TOKYO -- In stark contrast to other U.S. carmakers, Tesla CEO Elon Musk touted China as a platform for future growth as the electric vehicle manufacturer unveiled a surprise return to profits on Thursday that sent its shares soaring.
The new facility in Shanghai was built in a record 10 months, cost 65% less than comparable Model 3 production plants in the U.S., and Tesla said it was "highly confident" that the company would exceed its target of 360,000 vehicle deliveries this year.
"I'm not aware of any factories of this magnitude in history being constructed in such a short period of time," Musk said. "Gigafactory Shanghai will become a template for future growth."
Tesla's boosterism about China contrasts with other U.S. carmakers that have suffered from the fallout of the U.S.-China trade dispute and slowing economic growth.
Tesla reported a consensus-busting $143 million of third quarter profits, and said it expected China would become "the biggest market for Model 3." But Detroit-based companies have been downbeat.
On Wednesday, Ford lowered its full-year profit projections after it reported weaker earnings in the third quarter due to a 30% sales slowdown in China.
General Motors suffered a similar setback in China as sales in the region fell 17.5% in the third quarter compared to the same period a year ago.
Tesla's return to profit, its first since 2018 and following a cumulative first half loss of $1.1 billion, was due to greater cost control after revenues slipped to $6.3 billion, below expectations of $6.5 billion and down from the $6.8 billion of sales recorded a year ago.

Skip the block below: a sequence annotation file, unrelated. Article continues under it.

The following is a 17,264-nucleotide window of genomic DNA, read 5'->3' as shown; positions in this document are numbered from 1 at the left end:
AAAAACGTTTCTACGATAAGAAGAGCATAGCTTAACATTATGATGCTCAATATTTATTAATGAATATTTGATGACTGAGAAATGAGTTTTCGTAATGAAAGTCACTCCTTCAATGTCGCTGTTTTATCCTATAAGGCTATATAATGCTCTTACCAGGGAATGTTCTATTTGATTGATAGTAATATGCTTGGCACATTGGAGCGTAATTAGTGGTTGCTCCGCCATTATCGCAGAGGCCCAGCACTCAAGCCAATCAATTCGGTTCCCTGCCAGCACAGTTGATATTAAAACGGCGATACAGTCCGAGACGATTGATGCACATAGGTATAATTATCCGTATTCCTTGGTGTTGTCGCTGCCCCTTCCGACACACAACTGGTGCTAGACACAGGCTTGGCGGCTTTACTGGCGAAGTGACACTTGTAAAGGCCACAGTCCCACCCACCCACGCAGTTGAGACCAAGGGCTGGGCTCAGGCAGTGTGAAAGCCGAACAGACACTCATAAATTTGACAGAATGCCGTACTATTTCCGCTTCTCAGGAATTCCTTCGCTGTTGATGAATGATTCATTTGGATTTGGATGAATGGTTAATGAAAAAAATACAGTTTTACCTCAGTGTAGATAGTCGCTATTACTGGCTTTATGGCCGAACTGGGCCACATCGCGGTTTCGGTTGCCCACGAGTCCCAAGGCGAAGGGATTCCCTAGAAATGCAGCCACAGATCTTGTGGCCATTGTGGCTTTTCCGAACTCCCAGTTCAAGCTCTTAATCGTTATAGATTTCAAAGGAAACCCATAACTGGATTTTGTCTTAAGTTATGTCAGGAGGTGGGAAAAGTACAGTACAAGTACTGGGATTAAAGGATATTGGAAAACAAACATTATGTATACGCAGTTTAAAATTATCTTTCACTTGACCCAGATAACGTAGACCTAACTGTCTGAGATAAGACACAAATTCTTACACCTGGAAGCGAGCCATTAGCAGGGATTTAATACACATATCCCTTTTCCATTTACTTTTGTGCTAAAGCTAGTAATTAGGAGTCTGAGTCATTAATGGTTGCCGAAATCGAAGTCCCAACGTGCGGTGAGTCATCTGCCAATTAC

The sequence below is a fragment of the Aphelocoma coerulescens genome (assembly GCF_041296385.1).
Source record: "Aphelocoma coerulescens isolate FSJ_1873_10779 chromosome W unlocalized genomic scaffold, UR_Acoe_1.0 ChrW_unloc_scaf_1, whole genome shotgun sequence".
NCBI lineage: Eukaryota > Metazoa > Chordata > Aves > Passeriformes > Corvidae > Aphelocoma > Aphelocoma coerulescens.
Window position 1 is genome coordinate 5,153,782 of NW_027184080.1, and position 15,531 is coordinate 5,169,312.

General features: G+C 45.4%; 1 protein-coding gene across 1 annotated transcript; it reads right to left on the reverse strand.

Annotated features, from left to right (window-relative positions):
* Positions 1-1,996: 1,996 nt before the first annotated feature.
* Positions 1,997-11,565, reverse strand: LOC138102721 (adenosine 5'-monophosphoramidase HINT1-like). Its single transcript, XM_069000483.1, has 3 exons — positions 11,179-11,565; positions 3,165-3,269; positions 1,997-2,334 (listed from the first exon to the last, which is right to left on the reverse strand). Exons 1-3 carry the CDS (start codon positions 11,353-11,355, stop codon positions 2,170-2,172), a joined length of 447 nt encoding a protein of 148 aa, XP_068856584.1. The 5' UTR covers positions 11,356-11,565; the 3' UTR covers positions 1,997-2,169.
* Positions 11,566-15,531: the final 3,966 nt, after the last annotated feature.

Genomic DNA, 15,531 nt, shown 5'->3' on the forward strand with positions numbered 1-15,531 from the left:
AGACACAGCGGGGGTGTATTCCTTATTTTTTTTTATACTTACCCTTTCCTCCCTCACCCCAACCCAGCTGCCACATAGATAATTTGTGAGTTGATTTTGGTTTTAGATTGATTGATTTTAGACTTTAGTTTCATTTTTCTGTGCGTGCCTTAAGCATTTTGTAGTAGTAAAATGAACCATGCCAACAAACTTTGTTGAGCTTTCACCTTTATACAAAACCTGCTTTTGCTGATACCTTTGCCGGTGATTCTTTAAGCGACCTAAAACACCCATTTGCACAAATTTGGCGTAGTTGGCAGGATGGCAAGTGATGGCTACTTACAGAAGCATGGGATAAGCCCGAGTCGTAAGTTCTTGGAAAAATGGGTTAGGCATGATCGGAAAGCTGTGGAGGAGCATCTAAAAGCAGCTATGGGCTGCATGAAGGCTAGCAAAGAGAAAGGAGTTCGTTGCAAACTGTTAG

"The cost-cutting initiatives and getting to a consistent level of profitability are the linchpin to the story going forward," said Dan Ives, managing director at Wedbush Securities.
Tesla shares soared more than 20% in after-hour trading.
China is already Tesla's second biggest market after the U.S., helped by government regulations that make gasoline-powered cars more expensive than electric vehicles.
The Shanghai facility is notable in that its cars will be produced for the Chinese market from the country's first fully foreign-owned car plant -- even as the U.S. and China are embroiled in a long-running trade dispute.
The facility may also end the near-monopoly supply of batteries hitherto provided by Panasonic, the Japanese manufacturer.
"With Model 3 priced on par with gasoline-powered mid-sized sedans, we believe China could become the biggest market for Model 3," Tesla said in the earnings release.
Tesla said it was working on finalizing the manufacturing license and meeting governmental requirements before mass production began. But trial production has started ahead of schedule and Musk has forecast that 1,000 Model 3 cars will be rolling off production lines every week by the end of this year.
Nikkei Asian Review previously reported that Tesla has been on a hiring spree in Shanghai since September. The company put out more positions for the Gigafactory in its WeChat account last week as it gears up for the official production to kick off.
The company added it is in the final stage of the site selection process for its new Gigafactory in Europe, which will be announced soon. The European Gigafactory is expected to begin production of both Model 3 and Model Y in 2021.